As in the U.S., suffragists in the U.K. also “married radical ideas with willfully conventional dress.”[5] Having observed the American bloomer debacle, British suffragist leader Lydia Becker took a conservative position on dress, advising women to “stick to your stays, ladies, and triumph over the other sex.”[6] Even Emmeline Pankhurst and the militant suffragists of the Women’s Political and Social Union, who were known for arson, window smashing, and picture slashing, exhibited elegance and refinement in their dress. Suffragists were advocating radical ideas and they had to choose their battles wisely: fashion or the ballot. Dressing in a conservative manner gave suffragists credibility and helped make the notion of women voting more palatable. It also prevented them from being seen as demanding too much change too quickly.[7]

So, was the owner of this wedding dress a suffragist? We may never know. However, what is certain is that the conservative and restrictive style of her dress does not preclude the possibility that she was. Indeed, suffragist Charlotte Hawkins Brown dressed very similar to Sarah Peters Hickok for her 1911 wedding. In short, one cannot judge a suffragist by her dress.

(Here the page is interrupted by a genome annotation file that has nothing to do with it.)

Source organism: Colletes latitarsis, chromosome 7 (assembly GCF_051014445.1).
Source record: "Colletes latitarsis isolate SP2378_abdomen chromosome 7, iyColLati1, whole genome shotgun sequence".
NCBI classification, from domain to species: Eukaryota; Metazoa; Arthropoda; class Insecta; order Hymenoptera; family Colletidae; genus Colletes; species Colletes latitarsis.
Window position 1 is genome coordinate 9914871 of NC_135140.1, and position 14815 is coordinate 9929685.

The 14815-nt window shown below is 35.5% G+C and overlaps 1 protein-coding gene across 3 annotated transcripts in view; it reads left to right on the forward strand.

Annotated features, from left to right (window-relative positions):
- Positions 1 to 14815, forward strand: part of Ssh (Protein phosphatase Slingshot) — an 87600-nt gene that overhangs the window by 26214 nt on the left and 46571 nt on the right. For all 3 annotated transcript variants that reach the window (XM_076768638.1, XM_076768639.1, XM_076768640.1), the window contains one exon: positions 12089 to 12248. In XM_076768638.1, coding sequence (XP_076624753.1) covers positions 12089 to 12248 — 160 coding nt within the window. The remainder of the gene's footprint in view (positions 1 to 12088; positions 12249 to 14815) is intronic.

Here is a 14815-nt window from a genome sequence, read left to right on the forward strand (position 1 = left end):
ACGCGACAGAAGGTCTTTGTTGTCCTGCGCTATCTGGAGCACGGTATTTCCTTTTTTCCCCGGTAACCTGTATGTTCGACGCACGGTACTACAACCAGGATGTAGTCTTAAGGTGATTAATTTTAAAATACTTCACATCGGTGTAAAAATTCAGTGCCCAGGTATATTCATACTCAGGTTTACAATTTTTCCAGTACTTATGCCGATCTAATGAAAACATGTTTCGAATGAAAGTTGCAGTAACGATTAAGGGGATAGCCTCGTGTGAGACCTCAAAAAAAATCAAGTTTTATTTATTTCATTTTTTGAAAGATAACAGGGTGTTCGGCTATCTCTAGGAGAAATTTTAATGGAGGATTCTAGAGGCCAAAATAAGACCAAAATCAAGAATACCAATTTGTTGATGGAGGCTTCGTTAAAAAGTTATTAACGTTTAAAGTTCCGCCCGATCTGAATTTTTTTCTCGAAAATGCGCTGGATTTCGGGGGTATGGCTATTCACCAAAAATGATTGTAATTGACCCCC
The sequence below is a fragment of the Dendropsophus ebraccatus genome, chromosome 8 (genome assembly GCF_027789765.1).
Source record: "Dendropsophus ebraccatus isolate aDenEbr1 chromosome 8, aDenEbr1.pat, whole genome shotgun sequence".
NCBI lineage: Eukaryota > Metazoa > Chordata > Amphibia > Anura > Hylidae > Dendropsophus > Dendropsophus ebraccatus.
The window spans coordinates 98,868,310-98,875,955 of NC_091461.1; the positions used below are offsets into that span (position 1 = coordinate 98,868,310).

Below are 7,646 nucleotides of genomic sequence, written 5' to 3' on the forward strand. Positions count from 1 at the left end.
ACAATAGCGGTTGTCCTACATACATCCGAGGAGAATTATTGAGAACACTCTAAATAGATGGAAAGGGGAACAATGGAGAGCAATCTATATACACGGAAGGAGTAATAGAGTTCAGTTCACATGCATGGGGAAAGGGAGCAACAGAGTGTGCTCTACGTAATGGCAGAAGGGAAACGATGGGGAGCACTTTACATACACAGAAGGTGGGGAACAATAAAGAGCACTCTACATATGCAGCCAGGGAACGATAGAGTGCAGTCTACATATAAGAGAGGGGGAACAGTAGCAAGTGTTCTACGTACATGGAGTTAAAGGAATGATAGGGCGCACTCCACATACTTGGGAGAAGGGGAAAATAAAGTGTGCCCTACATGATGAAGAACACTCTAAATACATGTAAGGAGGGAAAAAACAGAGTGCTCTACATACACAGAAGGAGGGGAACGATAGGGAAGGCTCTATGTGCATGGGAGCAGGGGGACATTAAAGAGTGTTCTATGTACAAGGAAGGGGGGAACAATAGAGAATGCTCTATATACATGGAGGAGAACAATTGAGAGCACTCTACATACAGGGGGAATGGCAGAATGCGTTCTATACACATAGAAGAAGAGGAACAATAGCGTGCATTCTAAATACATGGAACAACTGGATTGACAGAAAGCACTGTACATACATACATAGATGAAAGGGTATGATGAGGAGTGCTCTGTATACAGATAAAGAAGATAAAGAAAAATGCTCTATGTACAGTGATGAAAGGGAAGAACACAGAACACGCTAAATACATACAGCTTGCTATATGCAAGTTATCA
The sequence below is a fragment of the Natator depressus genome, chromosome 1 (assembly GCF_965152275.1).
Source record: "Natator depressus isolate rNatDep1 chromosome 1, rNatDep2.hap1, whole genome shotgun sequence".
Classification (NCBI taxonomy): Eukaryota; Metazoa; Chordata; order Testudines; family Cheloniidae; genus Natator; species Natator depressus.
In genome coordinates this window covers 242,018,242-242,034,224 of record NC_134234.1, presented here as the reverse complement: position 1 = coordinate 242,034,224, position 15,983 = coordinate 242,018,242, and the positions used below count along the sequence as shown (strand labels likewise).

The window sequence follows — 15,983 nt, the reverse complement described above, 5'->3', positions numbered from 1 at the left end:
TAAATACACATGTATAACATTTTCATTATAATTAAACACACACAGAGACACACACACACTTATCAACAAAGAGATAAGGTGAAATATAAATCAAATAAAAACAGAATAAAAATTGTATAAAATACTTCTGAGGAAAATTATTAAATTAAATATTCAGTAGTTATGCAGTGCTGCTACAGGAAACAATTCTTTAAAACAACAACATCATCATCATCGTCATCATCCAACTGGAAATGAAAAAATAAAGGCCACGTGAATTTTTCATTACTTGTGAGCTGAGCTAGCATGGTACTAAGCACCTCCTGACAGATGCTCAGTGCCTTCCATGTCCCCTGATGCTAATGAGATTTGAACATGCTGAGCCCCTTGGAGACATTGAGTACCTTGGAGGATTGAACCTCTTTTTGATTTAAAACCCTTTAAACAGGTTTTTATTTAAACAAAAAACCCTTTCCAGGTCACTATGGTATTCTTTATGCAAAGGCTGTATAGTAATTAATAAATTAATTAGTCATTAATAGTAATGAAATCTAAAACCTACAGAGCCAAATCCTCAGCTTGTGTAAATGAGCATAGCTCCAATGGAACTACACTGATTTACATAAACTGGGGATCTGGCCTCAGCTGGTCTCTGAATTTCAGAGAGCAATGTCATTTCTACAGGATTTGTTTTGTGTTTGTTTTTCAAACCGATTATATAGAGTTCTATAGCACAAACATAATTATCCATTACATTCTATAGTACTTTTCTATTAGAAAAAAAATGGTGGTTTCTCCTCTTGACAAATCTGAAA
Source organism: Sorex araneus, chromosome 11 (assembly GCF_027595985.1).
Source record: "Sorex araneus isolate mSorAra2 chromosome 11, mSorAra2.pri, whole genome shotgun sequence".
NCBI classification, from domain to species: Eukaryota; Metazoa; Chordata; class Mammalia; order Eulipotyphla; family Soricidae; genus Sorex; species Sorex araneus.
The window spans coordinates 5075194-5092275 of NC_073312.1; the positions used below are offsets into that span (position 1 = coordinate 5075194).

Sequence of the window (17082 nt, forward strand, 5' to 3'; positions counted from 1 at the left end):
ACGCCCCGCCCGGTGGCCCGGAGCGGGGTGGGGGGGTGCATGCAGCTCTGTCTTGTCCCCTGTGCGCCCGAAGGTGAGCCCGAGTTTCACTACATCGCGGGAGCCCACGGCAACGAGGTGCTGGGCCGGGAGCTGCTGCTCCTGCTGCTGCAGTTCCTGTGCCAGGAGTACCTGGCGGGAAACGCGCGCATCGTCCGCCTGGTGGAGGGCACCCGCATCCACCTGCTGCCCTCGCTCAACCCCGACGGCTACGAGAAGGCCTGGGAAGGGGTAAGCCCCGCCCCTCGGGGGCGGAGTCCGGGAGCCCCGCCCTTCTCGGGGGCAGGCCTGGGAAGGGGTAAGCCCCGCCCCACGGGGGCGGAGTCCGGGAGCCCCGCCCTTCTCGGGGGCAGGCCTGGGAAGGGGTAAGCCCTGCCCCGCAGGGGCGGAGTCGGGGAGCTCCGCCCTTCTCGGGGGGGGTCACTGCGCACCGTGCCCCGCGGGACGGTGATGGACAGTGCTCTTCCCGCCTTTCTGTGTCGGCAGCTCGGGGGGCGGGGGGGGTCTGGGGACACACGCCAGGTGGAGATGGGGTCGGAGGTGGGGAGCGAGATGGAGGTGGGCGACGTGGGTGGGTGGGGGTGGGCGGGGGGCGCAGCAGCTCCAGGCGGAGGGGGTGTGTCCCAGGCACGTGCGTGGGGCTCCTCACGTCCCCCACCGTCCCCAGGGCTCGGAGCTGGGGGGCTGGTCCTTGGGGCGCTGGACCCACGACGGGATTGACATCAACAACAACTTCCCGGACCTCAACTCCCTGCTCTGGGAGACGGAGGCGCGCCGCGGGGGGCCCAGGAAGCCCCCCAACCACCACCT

[1] “Delaware County News,” The Oneonta Star (Oneonta, NY), March 19, 1926, 7.

[2] Gayle V. Fischer, Pantaloons and Power: A Nineteenth-Century Dress Reform in the United States (Kent, OH: Kent State University Press, 2001), 104-107

[3] Ibid., 171-172.

[4] Jenny Cobb, “The Fashion of Suffrage: Women “Vote” with Their Clothes,” Bullock Museum, https://www.thestoryoftexas.com/discover/artifacts/suffrage-dress-shoes.

[5] Cally Blackman, “How the Suffragettes Used Fashion to Further the Cause,” The Guardian, Oct. 8, 2015, https://www.theguardian.com/fashion/2015/oct/08/suffragette-style-movement-embraced-fashion-branding.

[6] Christine Bayles Kortsch, Dress Culture in Late Victorian Women’s Fiction: Literacy, Textiles, and Activism (New York: Routledge, 2016), 91-92.

[7] Ibid.

By Sarah Phillips

 

Susan B. Anthony Plaque